These 5 illnesses are difficult to diagnose, especially during the early clinical course, when most signs are nonspecific. In SEA countries, the gold standard for diagnosing ehrlichiosis, anaplasmosis, babesiosis, and hepatozoonosis is visualization of the organisms under microscope. Because of the nature of Ehrlichia spp and Anaplasma spp infections, however, their presence is rare in blood circulation. In clinical settings in Thailand and in some other SEA countries, a commercial antibody test kit for Ehrlichia canis, Anaplasma platys, A phagocytophila, Borrelia spp, and Dirofilaria immitis is available and is commonly used in parallel with the associated clinical signs and blood profiles. Because the kit only detects pathogen-specific antibodies, it is able to detect previous exposure but not current infection. PCR techniques are used in some SEA countries where ehrlichiosis, anaplasmosis, babesiosis, hepatozoonosis, and bartonellosis occur, but usually only at academic institutions.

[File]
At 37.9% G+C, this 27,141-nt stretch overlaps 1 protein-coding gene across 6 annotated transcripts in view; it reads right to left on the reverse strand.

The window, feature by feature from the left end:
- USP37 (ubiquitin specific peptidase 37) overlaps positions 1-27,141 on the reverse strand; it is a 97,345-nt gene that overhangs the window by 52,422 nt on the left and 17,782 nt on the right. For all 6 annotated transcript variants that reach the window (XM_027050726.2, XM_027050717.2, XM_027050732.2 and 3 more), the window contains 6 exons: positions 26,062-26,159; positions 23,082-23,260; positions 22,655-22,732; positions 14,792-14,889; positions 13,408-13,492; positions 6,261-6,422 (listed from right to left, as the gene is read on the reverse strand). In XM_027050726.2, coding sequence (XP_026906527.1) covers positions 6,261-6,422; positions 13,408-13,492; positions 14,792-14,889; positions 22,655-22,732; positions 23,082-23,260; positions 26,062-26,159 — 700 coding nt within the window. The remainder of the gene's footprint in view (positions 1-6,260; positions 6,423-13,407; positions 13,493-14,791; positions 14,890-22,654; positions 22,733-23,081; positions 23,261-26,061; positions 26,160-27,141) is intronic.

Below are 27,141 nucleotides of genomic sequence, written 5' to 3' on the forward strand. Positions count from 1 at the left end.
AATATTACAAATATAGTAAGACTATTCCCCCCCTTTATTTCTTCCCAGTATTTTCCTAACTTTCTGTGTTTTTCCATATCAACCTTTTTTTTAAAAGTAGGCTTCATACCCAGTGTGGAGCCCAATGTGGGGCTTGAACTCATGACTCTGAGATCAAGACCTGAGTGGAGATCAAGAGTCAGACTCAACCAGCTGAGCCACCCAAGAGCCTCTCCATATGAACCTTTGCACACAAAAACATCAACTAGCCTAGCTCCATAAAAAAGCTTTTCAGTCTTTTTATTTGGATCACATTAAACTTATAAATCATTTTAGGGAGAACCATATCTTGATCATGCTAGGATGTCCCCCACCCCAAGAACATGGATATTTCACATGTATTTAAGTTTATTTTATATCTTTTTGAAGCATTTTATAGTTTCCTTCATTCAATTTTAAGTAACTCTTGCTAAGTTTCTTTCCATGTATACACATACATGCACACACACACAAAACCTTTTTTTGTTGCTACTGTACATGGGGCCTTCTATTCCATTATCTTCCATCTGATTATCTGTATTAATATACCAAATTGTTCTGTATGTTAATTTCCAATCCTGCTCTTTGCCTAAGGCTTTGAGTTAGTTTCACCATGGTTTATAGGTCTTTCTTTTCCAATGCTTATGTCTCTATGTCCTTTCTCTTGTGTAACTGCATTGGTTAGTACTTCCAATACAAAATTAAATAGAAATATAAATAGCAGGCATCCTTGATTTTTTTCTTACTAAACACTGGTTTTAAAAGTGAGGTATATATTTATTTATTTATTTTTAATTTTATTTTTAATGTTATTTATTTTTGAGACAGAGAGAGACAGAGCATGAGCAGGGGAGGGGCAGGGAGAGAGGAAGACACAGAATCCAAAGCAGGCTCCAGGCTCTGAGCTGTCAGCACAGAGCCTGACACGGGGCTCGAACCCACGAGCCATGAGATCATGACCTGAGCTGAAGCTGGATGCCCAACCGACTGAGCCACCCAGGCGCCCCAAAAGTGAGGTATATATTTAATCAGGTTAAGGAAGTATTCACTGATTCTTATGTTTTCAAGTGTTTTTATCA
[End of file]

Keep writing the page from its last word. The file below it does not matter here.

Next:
Treatment

Severe illness and death can be prevented by early empiric antibiotic therapy, but, as described above, diagnosing these diseases early in the clinical course is problematic. In SEA, doxycycline and imidocarb dipropionate are the treatments of choice for ehrlichiosis and anaplasmosis; imidocarb dipropionate and/or diminazene aceturate for babesiosis; and imidocarb dipropionate and/or sulfonamides for hepatozoonosis. At this time, there are no reported treatments for bartonellosis because it is not commonly diagnosed in SEA clinical settings.

Conclusion